The most-independent critique of these calculations - so academically comprehensive as to dwarf Storm and Smith's own effort - can be found on the web here - at an archive for the University of Sydney. It in turn cites similar work by the University of Melbourne.
Anti-nuclear activists unsurprisingly treat all the industry's own studies as propaganda, but that charge is harder to level at University professors.
If you will concede that the University of Melbourne physics department could take a balanced view of the issue, then you may give credence to their many "facts for the public"-style articles at their web site, NuclearInfo.net
They offered critiques of Storm and Smith, and published two rounds, no less, of rebuttal and counter-rebuttal with those authors. The discussion was mostly kept non-technical enough for laymen to follow. Storm & Smith's rebuttals did not convince me of their side.
Vattenfall built the Forsmark nuclear plant, at 3090 MW (3.1 GW) about half the size of Canada's Bruce station, in the 1970's and it produces about a fifth of Sweden's power. As part of an approval process in 1999, they had to submit an "EPD", "Environmental Product Declaration" you will find cited and linked to from the "NuclearInfo.net" page above, and just about every other source that disputes the Storm and Smith study. Unlike the latter, Vattenfall had to actually add up all the inputs - the tonnes of concrete times the energy-costs of concrete, the same with steel and all the other raw materials; the energy-costs of manufacturing raw materials into plant parts, and the construction effort.
The concluded with numbers that are mostly a small fraction of those of Storm and Smith. Most importantly, they added up 8 PJ to to decommission a plant, vs Storm and Smith estimating 80-240 PJ.
It's pretty hard for me to believe that the actual construction effort comes to over 200 crew-years for such a large crew. It's much easier to believe the numbers are in the single-digits for "PJ", perhaps as low as the two PJ that Vattenfall avered (four crew-years!), on top of the 6 PJ energy costs of their plant parts, for a total of 8 PJ.
So, for my summing-up of Dr. Caldicott's numbers, I did use the huge numbers of "petajoules" in the Storm/Smith paper for construction and demolition of the plant - but I used their lower-end estimates because even those are nearly ten times the numbers that practically everybody else agrees upon. And I got about 21 GJ/kg, for a total under 30 GJ/kg of input-energy to the nuclear industry lifecycle, when 167 GJ/kg comes out of it. Even using their numbers, the nuclear industry generates nearly six times as much energy as it consumes. Even if all were carbon-intensive, it emits one-sixth the carbon of a coal plant, one-third the carbon of a gas plant.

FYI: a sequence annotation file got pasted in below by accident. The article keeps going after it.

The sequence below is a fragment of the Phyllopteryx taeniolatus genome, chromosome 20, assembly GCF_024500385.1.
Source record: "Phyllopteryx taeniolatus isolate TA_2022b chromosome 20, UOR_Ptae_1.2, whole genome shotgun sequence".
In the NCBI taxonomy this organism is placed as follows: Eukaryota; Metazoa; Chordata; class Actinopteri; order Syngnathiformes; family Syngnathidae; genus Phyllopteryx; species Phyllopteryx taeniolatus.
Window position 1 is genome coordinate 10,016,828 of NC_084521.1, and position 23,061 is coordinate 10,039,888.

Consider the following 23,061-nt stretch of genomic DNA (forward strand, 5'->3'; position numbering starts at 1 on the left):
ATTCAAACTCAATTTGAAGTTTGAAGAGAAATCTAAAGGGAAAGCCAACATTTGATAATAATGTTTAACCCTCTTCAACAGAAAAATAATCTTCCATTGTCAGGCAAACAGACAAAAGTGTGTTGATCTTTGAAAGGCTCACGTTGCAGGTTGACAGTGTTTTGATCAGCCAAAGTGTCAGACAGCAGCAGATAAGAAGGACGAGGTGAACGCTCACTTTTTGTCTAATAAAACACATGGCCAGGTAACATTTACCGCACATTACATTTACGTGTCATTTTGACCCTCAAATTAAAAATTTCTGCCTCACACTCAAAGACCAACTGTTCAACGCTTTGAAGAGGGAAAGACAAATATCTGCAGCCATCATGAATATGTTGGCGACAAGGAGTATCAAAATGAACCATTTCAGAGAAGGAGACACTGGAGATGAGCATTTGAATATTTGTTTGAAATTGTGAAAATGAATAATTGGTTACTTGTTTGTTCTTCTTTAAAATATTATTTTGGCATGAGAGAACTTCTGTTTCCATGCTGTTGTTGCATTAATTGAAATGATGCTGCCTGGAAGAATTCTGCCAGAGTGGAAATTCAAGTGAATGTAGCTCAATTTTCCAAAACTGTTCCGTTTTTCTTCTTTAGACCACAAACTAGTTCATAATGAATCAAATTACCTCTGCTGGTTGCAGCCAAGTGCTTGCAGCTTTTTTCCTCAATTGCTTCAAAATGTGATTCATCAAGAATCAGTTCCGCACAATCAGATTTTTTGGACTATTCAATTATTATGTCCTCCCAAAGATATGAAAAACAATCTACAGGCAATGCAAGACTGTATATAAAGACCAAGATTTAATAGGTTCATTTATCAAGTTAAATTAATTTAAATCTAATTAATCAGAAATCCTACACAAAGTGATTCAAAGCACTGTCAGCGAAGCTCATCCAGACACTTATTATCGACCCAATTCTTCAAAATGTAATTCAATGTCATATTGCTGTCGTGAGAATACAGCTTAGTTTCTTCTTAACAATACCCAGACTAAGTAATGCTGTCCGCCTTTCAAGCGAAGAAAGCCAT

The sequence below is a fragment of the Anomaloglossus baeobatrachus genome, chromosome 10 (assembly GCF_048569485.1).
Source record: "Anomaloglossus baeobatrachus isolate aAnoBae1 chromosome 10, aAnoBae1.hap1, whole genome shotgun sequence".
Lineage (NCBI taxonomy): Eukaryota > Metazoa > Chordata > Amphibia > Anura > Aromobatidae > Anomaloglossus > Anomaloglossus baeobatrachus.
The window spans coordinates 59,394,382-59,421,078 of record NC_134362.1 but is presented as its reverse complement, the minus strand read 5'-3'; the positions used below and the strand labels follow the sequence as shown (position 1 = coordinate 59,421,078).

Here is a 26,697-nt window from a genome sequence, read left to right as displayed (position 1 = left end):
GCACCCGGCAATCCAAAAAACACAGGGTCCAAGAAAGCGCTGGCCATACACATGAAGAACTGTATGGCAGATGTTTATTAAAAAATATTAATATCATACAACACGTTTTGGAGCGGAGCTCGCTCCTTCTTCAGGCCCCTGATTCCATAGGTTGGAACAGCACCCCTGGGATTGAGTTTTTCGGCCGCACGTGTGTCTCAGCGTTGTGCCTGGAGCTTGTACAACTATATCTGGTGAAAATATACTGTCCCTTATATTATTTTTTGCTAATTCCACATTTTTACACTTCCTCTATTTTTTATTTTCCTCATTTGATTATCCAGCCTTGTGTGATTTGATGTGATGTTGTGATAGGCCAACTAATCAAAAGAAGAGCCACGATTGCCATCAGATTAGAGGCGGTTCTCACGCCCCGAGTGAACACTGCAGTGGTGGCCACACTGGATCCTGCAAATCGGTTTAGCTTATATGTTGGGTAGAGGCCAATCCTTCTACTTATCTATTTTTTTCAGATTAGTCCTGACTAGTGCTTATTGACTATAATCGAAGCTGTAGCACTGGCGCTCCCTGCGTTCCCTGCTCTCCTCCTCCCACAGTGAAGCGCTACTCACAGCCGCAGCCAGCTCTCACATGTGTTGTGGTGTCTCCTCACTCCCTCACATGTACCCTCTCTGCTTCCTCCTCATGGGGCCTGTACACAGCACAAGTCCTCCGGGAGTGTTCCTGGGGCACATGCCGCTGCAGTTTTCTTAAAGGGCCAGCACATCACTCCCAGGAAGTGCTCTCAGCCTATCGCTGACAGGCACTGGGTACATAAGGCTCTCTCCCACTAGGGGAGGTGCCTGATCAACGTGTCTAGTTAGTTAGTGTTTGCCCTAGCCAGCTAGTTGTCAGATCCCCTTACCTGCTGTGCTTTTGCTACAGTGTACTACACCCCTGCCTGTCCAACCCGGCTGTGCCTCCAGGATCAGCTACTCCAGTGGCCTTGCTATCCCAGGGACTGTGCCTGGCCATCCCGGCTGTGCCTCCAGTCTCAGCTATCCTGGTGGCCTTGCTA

Another Wikipedia page one might go to for an overall summary of the issue is the page you get if you search on either "Emission Factor" or "Emission Intensity". It gives the carbon emissions of every kind of power generation. And the intensity for nuclear is given as 65 g/kWh - that is, about 6.5% of the 1000 g/kWh that is the rule-of-thumb for coal-fired power, barely 10% of that for gas. This is a very little higher than the 2%-5% cited by the pages of actual nuclear companies, and it comes from the same University of Sydney study I link to above.
This very low figure for nuclear emissions is undisputed on the "talk" page for the article.
So, I suspect that anti-nuclear activists who must argue their points in open forums, rather than their own books and private web pages, are backing away from the thesis that Dr. Caldicott embraced; it all appears to come from the one paper, and that paper has proven very hard to defend against other studies.